- Inspectors examined a variety of school documents. These included records of current pupils’ progress,
self-evaluation and improvement plans, behaviour and attendance logs. Inspectors also examined minutes
of meetings of the governing body and records relating to safeguarding and the management of staff
- Inspectors took account of questionnaires completed by 15 members of staff, 24 responses to the online
questionnaire Parent View, the school’s own recent parental survey and two letters from parents. They
also spoke informally with parents before and after the school day.
|Sean Thornton, Lead inspector||Additional Inspector|
|Colin Lee||Additional Inspector|
Information about this school
- Carrant Brook Junior School is smaller than the average-sized primary school.
- Most pupils are from White British backgrounds and the proportion of pupils who speak English as an
additional language is well below average.
- The proportion of disadvantaged pupils, about one in four pupils, is average. These pupils are supported
by the pupil premium which is additional funding provided for pupils who are known to be eligible for free
school meals and those who are looked after.
- The proportion of disabled pupils and those with special educational needs is almost one pupil in five. This
is slightly above the national average.
- The proportion of pupils who join the school with above-average attainment is higher than the national
figure for similar schools.
- The school meets the government’s current floor standards, which set the minimum expectations for
pupils’ attainment and progress in reading, writing and mathematics by the end of Year 6.
What does the school need to do to improve further?
- Improve the quality of teaching from good to outstanding so that all pupils make rapid progress in all their
classes by ensuring that:
marking, feedback and questioning have a consistently strong impact on learning across the school,
the most-able pupils reach the highest-possible standards in their writing.
- Ensure that the school’s senior leaders and governors work together to improve communication with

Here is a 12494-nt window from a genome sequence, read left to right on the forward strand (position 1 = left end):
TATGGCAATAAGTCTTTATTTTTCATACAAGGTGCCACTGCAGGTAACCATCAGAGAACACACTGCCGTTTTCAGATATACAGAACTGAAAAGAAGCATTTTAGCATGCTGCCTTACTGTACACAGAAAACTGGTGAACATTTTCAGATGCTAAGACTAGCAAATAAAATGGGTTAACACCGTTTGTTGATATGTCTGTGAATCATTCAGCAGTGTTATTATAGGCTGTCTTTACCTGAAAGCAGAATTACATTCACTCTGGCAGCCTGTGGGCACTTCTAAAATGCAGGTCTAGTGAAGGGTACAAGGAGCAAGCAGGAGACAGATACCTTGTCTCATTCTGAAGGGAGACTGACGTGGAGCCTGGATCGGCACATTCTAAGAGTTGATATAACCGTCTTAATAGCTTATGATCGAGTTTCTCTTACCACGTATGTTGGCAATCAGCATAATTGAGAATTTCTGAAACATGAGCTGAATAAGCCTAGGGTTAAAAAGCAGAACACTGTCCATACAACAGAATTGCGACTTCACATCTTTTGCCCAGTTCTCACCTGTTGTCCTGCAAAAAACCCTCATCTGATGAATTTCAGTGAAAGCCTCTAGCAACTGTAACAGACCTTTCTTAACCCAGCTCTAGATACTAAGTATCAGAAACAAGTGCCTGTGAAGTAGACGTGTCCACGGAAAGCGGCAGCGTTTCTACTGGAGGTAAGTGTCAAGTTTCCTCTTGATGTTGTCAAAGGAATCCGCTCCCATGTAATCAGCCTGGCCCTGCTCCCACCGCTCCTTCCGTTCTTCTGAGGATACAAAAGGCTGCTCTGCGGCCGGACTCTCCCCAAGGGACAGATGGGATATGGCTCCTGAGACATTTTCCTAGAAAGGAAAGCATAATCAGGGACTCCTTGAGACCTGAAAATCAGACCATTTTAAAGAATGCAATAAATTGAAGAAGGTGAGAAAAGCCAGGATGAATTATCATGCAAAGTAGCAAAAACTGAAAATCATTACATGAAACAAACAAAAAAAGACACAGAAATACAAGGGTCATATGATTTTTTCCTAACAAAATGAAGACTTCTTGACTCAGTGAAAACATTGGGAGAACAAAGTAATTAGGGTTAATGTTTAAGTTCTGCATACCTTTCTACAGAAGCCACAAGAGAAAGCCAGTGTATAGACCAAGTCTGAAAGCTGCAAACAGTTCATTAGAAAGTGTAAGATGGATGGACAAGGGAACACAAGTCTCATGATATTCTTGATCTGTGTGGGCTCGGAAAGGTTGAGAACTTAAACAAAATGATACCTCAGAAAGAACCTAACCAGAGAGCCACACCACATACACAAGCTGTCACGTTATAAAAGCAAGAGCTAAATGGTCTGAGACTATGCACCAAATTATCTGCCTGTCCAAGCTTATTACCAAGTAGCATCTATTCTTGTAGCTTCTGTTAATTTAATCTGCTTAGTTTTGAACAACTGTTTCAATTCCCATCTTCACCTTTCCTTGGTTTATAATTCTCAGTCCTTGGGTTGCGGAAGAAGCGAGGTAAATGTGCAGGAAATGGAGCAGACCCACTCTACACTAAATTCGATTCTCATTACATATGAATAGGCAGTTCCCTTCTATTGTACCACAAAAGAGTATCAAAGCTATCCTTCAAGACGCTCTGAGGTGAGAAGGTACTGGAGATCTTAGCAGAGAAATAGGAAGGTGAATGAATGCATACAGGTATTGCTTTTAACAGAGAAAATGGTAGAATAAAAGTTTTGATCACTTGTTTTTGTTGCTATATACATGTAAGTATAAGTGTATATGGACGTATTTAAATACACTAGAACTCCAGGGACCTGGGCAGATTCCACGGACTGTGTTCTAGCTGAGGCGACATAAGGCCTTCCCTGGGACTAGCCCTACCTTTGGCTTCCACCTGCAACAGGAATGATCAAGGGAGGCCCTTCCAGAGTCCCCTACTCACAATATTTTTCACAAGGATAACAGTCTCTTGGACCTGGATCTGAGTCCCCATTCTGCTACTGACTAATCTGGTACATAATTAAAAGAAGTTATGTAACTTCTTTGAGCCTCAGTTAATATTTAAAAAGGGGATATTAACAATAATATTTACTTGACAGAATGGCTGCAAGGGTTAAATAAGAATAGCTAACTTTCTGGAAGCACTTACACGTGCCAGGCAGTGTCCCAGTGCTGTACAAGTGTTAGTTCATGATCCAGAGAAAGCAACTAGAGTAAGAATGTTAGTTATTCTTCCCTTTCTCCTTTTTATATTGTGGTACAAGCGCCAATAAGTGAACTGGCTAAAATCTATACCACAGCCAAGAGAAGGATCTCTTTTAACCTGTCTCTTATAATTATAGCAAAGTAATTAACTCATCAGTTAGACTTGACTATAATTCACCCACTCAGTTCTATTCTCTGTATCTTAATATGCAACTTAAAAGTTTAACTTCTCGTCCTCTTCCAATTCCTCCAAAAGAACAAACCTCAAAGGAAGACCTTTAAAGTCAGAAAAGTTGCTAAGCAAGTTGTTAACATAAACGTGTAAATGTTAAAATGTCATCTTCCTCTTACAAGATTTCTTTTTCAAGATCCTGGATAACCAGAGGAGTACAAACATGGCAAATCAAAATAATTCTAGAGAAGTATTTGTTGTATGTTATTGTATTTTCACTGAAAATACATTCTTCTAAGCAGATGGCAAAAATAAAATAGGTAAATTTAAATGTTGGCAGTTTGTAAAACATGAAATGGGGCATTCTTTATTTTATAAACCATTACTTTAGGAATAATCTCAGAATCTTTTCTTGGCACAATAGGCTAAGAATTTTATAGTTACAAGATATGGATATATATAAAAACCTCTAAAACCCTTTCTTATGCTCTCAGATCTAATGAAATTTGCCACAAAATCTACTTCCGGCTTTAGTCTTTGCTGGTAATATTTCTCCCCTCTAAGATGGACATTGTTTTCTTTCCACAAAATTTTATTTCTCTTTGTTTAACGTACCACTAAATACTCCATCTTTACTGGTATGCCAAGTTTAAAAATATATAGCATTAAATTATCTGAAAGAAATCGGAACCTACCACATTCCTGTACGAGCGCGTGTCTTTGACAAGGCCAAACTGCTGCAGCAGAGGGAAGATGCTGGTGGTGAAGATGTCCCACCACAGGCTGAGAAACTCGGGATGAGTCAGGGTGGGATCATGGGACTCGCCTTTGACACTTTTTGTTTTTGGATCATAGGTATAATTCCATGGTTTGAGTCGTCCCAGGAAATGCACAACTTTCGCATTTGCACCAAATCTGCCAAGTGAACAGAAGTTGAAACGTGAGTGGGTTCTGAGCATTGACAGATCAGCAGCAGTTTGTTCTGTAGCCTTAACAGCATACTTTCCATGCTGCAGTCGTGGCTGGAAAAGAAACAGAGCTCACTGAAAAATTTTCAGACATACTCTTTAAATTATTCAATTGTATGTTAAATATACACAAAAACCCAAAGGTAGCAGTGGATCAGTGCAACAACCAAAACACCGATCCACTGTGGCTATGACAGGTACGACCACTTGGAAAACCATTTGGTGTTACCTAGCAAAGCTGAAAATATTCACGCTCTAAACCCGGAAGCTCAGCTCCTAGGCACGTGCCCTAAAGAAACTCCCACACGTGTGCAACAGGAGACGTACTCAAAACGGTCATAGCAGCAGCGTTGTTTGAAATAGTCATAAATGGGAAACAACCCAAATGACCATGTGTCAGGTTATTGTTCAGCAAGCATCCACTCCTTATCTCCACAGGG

parents so that they can be fully informed about the school’s performance and any new developments.
|The leadership and management||are good|
- The headteacher, deputy headteacher and governors are all ambitious for the school, and are committed
to ensuring that all pupils do as well as possible. They are continually seeking ways to improve what the
school does. School leaders also ensure that pupils’ behaviour is good by making sure that the school’s
systems for managing behaviour are followed consistently by staff.
- Leaders’ assessments of the school’s strengths and weaknesses are rigorous and accurate. This
contributes to a thorough school improvement plan and detailed plans for raising achievement.
- The management of teaching and learning is good. Frequent checks are made on the quality of teaching
and this leads to a wide range of training being provided for both teachers and teaching assistants.
- Staff who have responsibility for particular areas of the school’s work make a strong contribution to raising
standards. They carry out regular checks on the quality of teaching and pupils’ learning, for example
through watching lessons and looking at pupils’ books. They also support other teachers when this is
- The school’s system for setting targets for teachers is well organised, rigorous and related fully to
teachers’ effectiveness in the classroom. Evidence shows that the system is leading to improvements in
teaching and achievement.
- The school provides a broad and balanced curriculum, giving pupils a wide range of interesting topics and
experiences. There are varied opportunities for pupils to develop their writing, reading and mathematics
skills through topic work. Pupils extend their learning through subjects such as science and French, and
develop their creativity through music, drama and art. The school has planned well for the introduction of
the new primary curriculum and for how pupils’ standards will be assessed. Pupils have many
opportunities to take part in a variety of activities outside the normal school day, including a wide range of
- The school provides well for pupils’ spiritual, moral, social and cultural development. They have many
opportunities to reflect on their experiences and values. Pupils respect the views of others and are keenly
aware of what constitutes right and wrong. Well-planned assemblies contribute to their personal
- The school makes good use of the additional funding to support disadvantaged pupils. Additional teaching
assistants have been employed so that good quality one-to-one and small group teaching can take place,
delivered either by trained teaching assistants or class teachers. Extra learning resources, including those
intended to develop pupils’ reading skills, have also been provided.
- The extra primary school sports funding is being used well. A professional coach leads pupils’ sports
sessions and several staff have received training to improve their skills in teaching physical education. The
variety of sports clubs has increased and more pupils are taking part in sporting activities that improve